GBA Logo horizontal Facebook LinkedIn Email Pinterest Twitter X Instagram YouTube Icon Navigation Search Icon Main Search Icon Video Play Icon Plus Icon Minus Icon Picture icon Hamburger Icon Close Icon Sorted

Community and Q&A

Insulating a parallel scissor truss roof

kenorakq | Posted in Energy Efficiency and Durability on

The new side of my reno and expand project will have a 8/12 cathedral ceiling with parrallel scissor truss. I am planning R80 so 24″ of batt or blown insulation in the truss space.

My question is…. since this insulation will be applied from the inside (well after the roof sheathing and then shingles are applied) how do I provide a space between the underside of the roof deck and the top of the insulation?

It seems impossible with a sprayed product unless I build a channel or sorts to provide that airspace…like 2×4 laid on their side on either side of the truss with OSB cut and nailed onto the 2X to provide a top limit to the insulation and a 1 1/2″ airspace.

Am I lost or is that the only way?

I don’t want to build a HOT roof as they are not commonly done or understood here (Kenora Ontario Canada zone 7)… how do I build a vented roof…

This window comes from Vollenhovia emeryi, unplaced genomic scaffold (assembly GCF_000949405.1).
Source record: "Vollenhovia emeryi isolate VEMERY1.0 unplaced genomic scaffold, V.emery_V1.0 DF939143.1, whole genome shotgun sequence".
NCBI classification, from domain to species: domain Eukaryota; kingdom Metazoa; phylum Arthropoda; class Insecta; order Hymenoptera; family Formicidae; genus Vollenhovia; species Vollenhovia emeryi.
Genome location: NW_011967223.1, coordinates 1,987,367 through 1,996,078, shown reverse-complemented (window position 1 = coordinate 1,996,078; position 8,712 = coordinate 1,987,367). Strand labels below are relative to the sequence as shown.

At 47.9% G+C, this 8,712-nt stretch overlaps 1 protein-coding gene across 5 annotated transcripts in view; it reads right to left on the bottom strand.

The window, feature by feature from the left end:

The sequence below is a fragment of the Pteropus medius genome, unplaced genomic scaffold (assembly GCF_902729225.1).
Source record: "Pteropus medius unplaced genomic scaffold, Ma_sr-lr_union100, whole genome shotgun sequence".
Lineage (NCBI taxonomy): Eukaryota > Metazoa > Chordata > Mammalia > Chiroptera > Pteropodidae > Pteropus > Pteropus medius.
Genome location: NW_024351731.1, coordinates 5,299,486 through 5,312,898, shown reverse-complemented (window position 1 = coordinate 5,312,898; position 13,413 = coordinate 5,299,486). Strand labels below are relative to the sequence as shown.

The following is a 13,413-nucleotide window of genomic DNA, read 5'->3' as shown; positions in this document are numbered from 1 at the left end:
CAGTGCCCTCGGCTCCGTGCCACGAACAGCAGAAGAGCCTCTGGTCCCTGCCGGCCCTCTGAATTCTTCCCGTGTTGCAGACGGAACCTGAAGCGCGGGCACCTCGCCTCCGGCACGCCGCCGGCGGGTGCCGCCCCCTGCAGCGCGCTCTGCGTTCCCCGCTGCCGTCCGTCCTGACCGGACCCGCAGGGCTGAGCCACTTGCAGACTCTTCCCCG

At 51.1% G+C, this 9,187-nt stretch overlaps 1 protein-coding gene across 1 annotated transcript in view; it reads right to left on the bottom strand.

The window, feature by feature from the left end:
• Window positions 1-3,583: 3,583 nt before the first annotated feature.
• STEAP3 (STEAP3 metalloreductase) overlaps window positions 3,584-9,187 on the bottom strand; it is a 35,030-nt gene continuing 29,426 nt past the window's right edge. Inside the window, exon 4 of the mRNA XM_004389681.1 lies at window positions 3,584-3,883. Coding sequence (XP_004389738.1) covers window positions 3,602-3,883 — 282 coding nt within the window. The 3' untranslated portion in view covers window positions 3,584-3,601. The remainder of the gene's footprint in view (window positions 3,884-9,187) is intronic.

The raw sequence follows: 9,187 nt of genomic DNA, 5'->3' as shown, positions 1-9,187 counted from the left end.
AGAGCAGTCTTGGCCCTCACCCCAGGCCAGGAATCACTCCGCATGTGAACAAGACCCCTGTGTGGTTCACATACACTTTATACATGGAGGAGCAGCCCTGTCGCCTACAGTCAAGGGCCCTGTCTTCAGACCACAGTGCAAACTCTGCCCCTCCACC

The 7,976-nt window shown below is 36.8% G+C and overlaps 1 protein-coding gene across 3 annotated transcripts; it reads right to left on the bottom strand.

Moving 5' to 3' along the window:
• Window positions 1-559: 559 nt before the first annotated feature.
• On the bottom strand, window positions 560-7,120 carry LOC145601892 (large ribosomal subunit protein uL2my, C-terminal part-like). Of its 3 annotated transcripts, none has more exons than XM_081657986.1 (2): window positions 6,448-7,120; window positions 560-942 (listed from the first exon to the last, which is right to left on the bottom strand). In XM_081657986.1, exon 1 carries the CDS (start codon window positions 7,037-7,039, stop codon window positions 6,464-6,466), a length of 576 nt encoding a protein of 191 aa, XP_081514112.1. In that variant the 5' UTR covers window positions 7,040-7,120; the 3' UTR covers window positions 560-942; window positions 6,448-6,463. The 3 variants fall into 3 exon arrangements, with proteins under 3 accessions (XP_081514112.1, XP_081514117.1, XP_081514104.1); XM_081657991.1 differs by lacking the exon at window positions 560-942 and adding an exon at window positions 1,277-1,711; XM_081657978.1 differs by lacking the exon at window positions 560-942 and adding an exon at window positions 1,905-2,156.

GBA Prime

Join the leading community of building science experts

Become a GBA Prime member and get instant access to the latest developments in green building, research, and reports from the field.


  1. GBA Editor
    Martin Holladay | | #1

    The installation of ventilation baffles is a fairly routine procedure. There are many commercial products you can use; a popular one is the AccuVent.

    To create deeper ventilation gaps -- many experts advise that gaps should measure at least 2 inches deep -- the usual method is to make site-built ventilation baffles. This can be done by installing 2 inch by 2 inch "sticks" in the upper corners of each rafter bay, followed by sheet goods of your choice (thin plywood, fiberboard, or rigid foam).

    For more information, see How to Build an Insulated Cathedral Ceiling.

  2. GBA Editor
    Martin Holladay | | #2

    Although I understand that you are planning to install parallel-chord trusses, not scissors trusses, you may still be interested in the discussion in this previous Q&A thread: Insulating scissor truss.

  3. user-723121 | | #3

    Martin has described the process, furring strips on the top of the rafters and sheathing attached to form the air channel. Pay attention to the wind wash barrier at the bottom of the parallel chord trusses, this should be a continuation of the wall sheathing. Before insulating I will install the interior finish ceiling (drywall or other) leaving about 24" open each way at the ridge. The insulating contractors will have an easy time blowing insulation and they will net the last open area to finish the job.

  4. kenorakq | | #4

    Thanks...looks like its easier than I imagined (feared)

    Thanks for setting me straight and the advise

  5. wjrobinson | | #5

    Great advice given by our GBA advisor.

Log in or create an account to post an answer.


Recent Questions and Replies

  • |
  • |
  • |
  • |